With food and water – be safe rather than sorry, don’t hog it all down. Conserve and ration it in case things do go wrong. Try to only drink the water you carry, water is not always available and untreated creek, bore-water or rain water isn’t always safe – despite what Bear Gryf might suggest!
Jamie Neale had insufficient water and no food at all, somehow he survived on seeds and nuts that he found, subsequently he was dehydrated and showed signs of malnutrition when he was examined in hospital on his return.
Plan Your Bushwalk
Don’t take on Everest, pick walks that are within your fitness capacity and level of experience. Just because ‘walk’ is part of the title doesn’t mean anyone can do it.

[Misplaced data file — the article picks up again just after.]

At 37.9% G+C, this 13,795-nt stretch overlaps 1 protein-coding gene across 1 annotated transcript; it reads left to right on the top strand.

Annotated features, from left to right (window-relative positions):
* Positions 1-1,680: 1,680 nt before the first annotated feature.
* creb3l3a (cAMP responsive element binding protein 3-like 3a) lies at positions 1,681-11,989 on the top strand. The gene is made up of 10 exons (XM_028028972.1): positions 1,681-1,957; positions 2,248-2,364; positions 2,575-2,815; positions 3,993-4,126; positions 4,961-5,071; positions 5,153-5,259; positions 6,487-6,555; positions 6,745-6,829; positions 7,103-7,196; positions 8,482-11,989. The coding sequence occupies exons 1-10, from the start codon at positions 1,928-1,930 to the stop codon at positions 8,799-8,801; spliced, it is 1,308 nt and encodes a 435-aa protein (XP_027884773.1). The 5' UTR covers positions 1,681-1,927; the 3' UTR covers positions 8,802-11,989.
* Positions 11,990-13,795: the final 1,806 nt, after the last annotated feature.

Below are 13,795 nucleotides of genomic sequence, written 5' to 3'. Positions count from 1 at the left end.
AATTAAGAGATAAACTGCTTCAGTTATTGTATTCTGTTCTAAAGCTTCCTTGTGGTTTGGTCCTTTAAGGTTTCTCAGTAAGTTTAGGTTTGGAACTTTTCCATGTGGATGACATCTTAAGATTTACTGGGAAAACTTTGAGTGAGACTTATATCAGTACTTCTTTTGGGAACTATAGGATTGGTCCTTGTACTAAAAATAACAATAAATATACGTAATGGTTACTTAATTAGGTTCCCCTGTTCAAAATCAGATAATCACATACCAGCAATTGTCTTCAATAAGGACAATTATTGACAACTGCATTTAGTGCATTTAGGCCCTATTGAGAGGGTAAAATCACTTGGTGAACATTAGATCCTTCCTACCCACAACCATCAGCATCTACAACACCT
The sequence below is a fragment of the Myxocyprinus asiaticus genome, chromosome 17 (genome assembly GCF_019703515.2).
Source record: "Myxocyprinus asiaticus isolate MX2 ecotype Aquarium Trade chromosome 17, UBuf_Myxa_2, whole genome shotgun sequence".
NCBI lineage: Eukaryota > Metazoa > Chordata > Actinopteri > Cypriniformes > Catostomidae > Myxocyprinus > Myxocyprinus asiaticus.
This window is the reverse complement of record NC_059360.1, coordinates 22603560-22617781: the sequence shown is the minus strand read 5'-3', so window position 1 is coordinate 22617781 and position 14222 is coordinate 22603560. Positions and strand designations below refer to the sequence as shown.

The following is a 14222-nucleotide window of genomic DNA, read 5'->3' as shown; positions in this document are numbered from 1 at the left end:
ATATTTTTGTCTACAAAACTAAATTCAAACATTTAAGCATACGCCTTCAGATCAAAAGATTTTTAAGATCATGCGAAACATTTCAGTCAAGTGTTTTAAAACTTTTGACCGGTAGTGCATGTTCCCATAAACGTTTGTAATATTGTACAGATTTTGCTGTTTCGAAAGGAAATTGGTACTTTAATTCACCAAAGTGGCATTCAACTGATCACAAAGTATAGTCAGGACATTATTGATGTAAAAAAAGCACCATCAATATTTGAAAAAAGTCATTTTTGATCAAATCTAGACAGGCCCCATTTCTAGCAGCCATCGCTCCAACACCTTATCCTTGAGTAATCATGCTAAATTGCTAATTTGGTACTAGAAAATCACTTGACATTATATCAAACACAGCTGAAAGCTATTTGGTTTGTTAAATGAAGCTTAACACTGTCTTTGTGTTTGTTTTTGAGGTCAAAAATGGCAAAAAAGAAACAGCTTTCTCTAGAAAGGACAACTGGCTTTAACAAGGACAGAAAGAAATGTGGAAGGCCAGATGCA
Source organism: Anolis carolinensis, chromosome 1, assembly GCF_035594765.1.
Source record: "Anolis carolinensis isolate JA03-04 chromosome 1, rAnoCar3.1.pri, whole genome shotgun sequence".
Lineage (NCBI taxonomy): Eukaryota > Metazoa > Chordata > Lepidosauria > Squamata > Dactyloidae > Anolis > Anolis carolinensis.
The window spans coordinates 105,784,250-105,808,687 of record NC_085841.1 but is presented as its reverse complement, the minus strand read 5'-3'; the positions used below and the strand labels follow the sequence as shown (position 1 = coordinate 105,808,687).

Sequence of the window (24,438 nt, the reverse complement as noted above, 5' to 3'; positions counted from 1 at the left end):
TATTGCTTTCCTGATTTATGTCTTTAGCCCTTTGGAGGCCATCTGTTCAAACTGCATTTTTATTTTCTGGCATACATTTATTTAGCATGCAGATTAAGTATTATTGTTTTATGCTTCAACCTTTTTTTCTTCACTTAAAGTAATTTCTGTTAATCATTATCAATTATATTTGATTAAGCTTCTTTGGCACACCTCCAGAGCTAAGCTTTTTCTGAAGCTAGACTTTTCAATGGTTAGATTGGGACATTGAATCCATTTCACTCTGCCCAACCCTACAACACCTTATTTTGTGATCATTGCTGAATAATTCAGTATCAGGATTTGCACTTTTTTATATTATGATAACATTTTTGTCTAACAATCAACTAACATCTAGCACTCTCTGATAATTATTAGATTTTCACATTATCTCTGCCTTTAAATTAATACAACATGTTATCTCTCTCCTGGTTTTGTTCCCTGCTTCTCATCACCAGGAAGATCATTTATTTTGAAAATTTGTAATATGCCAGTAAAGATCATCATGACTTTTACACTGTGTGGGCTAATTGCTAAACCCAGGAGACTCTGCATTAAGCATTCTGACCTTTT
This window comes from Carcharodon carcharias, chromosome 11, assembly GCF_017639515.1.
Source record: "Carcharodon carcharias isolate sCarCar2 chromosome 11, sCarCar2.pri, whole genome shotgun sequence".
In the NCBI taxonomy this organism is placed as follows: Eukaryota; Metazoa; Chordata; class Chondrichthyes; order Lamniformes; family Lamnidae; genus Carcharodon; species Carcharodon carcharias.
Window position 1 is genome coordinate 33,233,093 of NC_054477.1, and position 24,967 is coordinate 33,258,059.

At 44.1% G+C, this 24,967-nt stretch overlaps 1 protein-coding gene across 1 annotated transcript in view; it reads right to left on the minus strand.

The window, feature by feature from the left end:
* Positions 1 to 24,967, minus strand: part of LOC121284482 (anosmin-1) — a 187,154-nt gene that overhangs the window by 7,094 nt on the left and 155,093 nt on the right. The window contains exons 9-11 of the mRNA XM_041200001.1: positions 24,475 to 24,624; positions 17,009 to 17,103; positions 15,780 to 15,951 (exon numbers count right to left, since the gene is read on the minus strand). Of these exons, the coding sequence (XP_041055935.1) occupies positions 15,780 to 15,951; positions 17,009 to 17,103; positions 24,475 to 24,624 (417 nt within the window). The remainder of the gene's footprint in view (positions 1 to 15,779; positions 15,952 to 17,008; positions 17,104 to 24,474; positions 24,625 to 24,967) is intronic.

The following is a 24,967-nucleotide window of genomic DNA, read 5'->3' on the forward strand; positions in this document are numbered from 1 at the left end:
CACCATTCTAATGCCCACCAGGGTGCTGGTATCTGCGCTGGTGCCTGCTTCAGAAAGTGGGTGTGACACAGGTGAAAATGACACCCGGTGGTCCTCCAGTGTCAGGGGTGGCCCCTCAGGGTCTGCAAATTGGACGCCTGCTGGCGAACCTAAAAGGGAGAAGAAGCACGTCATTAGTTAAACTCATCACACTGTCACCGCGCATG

Never walk alone, Jamie did and look what happened to him. Try to walk in groups of at least four, that way if you do get in trouble you can split into safe groups of two – one to get help (if you can’t call for it) and one to stay put.
Make sure your clothing and footwear are up to the task; thongs, sandals and wedge heels are not suitable footwear, think runners or proper walking boots.
Take extra clothing to be prepared for a sudden change in weather. Also, don’t be a hero – turn back if the weather starts closing in or if things are staring to feel out of control.
(Are we having fun yet?)
On Cold Mountain
Overnight camping and cold / snow walks require even more planning and gear, here’s a list of the absolute necessities, all to be carried on your back in a pack. Remember these are the bare essentials:
- Sleeping Bag
- Sleeping mat
- Tent or swag